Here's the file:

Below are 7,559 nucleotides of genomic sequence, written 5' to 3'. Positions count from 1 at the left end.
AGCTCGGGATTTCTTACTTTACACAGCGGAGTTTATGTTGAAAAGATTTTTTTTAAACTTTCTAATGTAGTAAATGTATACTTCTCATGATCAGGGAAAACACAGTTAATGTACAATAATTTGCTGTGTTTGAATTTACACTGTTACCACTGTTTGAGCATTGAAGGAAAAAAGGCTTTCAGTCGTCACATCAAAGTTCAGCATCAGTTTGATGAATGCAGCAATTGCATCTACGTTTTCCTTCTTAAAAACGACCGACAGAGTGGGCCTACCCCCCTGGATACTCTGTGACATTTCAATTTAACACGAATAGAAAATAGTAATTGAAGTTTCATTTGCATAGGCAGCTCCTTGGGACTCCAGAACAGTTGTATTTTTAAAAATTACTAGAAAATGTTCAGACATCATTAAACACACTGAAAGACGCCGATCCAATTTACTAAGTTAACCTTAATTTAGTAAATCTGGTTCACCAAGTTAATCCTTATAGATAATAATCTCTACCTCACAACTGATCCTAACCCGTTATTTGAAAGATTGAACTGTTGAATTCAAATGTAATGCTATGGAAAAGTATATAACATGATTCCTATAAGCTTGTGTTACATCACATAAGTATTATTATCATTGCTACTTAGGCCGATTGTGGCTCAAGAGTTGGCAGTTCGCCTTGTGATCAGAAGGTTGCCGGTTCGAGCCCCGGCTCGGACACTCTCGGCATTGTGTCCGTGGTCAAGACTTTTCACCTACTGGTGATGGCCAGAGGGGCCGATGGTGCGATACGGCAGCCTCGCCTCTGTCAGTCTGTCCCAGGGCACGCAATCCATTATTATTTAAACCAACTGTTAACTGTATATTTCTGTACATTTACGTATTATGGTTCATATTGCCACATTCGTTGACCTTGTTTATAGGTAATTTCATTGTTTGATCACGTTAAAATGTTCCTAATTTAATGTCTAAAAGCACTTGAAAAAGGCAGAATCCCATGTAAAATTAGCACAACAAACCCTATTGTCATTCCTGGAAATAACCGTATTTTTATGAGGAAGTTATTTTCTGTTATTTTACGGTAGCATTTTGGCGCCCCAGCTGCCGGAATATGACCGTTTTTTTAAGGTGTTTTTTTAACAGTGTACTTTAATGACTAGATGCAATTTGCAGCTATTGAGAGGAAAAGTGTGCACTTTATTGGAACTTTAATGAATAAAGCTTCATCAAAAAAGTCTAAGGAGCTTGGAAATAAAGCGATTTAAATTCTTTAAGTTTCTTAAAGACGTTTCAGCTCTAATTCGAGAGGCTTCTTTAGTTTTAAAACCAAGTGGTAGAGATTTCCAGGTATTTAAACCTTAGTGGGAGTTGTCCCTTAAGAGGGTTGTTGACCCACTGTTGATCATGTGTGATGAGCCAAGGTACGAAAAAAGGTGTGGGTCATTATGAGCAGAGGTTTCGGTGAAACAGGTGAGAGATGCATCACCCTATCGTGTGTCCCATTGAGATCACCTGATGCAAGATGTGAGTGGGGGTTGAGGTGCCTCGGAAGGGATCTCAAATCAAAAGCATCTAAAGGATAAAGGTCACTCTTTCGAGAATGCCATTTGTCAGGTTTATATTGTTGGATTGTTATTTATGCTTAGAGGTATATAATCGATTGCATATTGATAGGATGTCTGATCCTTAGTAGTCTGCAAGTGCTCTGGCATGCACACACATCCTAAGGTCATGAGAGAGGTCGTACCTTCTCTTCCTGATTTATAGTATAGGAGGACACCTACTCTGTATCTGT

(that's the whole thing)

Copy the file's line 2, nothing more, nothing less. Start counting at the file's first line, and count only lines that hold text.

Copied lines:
AGCTCGGGATTTCTTACTTTACACAGCGGAGTTTATGTTGAAAAGATTTTTTTTAAACTTTCTAATGTAGTAAATGTATACTTCTCATGATCAGGGAAAACACAGTTAATGTACAATAATTTGCTGTGTTTGAATTTACACTGTTACCACTGTTTGAGCATTGAAGGAAAAAAGGCTTTCAGTCGTCACATCAAAGTTCAGCATCAGTTTGATGAATGCAGCAATTGCATCTACGTTTTCCTTCTTAAAAACGACCGACAGAGTGGGCCTACCCCCCTGGATACTCTGTGACATTTCAATTTAACACGAATAGAAAATAGTAATTGAAGTTTCATTTGCATAGGCAGCTCCTTGGGACTCCAGAACAGTTGTATTTTTAAAAATTACTAGAAAATGTTCAGACATCATTAAACACACTGAAAGACGCCGATCCAATTTACTAAGTTAACCTTAATTTAGTAAATCTGGTTCACCAAGTTAATCCTTATAGATAATAATCTCTACCTCACAACTGATCCTAACCCGTTATTTGAAAGATTGAACTGTTGAATTCAAATGTAATGCTATGGAAAAGTATATAACATGATTCCTATAAGCTTGTGTTACATCACATAAGTATTATTATCATTGCTACTTAGGCCGATTGTGGCTCAAGAGTTGGCAGTTCGCCTTGTGATCAGAAGGTTGCCGGTTCGAGCCCCGGCTCGGACACTCTCGGCATTGTGTCCGTGGTCAAGACTTTTCACCTACTGGTGATGGCCAGAGGGGCCGATGGTGCGATACGGCAGCCTCGCCTCTGTCAGTCTGTCCCAGGGCACGCAATCCATTATTATTTAAACCAACTGTTAACTGTATATTTCTGTACATTTACGTATTATGGTTCATATTGCCACATTCGTTGACCTTGTTTATAGGTAATTTCATTGTTTGATCACGTTAAAATGTTCCTAATTTAATGTCTAAAAGCACTTGAAAAAGGCAGAATCCCATGTAAAATTAGCACAACAAACCCTATTGTCATTCCTGGAAATAACCGTATTTTTATGAGGAAGTTATTTTCTGTTATTTTACGGTAGCATTTTGGCGCCCCAGCTGCCGGAATATGACCGTTTTTTTAAGGTGTTTTTTTAACAGTGTACTTTAATGACTAGATGCAATTTGCAGCTATTGAGAGGAAAAGTGTGCACTTTATTGGAACTTTAATGAATAAAGCTTCATCAAAAAAGTCTAAGGAGCTTGGAAATAAAGCGATTTAAATTCTTTAAGTTTCTTAAAGACGTTTCAGCTCTAATTCGAGAGGCTTCTTTAGTTTTAAAACCAAGTGGTAGAGATTTCCAGGTATTTAAACCTTAGTGGGAGTTGTCCCTTAAGAGGGTTGTTGACCCACTGTTGATCATGTGTGATGAGCCAAGGTACGAAAAAAGGTGTGGGTCATTATGAGCAGAGGTTTCGGTGAAACAGGTGAGAGATGCATCACCCTATCGTGTGTCCCATTGAGATCACCTGATGCAAGATGTGAGTGGGGGTTGAGGTGCCTCGGAAGGGATCTCAAATCAAAAGCATCTAAAGGATAAAGGTCACTCTTTCGAGAATGCCATTTGTCAGGTTTATATTGTTGGATTGTTATTTATGCTTAGAGGTATATAATCGATTGCATATTGATAGGATGTCTGATCCTTAGTAGTCTGCAAGTGCTCTGGCATGCACACACATCCTAAGGTCATGAGAGAGGTCGTACCTTCTCTTCCTGATTTATAGTATAGGAGGACACCTACTCTGTATCTGT